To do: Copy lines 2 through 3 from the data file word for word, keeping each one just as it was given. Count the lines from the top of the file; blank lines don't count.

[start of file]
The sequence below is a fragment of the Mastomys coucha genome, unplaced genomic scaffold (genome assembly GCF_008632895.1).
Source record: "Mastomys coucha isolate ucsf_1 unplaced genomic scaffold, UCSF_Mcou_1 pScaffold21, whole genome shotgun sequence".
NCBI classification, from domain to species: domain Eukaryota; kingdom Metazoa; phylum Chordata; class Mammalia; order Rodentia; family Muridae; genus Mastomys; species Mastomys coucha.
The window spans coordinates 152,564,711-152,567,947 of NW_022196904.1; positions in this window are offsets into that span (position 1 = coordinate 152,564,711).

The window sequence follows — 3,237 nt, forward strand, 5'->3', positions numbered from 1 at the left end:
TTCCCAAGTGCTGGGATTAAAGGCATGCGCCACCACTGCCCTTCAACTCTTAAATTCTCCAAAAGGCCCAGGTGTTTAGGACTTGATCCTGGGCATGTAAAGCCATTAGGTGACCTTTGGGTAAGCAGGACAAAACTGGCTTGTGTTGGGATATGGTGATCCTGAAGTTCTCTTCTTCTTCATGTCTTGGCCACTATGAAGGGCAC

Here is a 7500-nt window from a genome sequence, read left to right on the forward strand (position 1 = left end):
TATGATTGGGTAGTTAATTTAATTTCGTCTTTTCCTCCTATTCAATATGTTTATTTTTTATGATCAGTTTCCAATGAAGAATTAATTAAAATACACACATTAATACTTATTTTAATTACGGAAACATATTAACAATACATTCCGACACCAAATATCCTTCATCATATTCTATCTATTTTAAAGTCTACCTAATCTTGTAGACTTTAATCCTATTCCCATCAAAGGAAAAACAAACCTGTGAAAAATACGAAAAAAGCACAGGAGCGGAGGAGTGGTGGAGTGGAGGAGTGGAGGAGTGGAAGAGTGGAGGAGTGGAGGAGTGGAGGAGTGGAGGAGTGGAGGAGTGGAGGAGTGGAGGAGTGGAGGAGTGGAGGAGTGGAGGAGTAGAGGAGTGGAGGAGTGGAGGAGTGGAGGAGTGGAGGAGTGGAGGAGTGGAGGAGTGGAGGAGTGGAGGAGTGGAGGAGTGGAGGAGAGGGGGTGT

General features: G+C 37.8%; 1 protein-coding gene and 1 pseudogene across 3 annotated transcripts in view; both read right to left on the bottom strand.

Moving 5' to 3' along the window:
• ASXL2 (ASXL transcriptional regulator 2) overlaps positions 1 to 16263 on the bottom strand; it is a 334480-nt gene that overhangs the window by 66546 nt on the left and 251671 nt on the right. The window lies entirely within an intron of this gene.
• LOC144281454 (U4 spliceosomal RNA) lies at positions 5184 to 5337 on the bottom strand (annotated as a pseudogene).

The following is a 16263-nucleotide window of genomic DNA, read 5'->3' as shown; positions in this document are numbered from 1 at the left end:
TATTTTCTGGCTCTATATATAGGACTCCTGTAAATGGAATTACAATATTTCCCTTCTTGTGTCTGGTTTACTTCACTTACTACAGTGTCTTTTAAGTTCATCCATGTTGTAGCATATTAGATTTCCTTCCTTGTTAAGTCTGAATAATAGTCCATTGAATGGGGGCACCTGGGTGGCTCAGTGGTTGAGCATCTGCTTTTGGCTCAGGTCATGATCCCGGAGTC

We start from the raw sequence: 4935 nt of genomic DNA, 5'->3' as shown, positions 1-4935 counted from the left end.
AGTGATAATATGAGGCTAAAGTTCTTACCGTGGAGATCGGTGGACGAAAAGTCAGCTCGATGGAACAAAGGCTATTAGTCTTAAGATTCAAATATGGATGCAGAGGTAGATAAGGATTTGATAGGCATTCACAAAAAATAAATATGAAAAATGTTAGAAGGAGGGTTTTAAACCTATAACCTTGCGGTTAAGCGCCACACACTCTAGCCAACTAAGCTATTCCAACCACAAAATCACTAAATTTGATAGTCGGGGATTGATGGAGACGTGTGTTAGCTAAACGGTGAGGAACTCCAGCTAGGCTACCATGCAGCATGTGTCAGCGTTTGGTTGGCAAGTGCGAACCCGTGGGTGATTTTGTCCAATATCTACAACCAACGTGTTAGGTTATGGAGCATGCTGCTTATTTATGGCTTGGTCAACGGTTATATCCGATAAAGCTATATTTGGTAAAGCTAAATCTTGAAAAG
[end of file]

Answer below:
Source record: "Mastomys coucha isolate ucsf_1 unplaced genomic scaffold, UCSF_Mcou_1 pScaffold21, whole genome shotgun sequence".
NCBI classification, from domain to species: domain Eukaryota; kingdom Metazoa; phylum Chordata; class Mammalia; order Rodentia; family Muridae; genus Mastomys; species Mastomys coucha.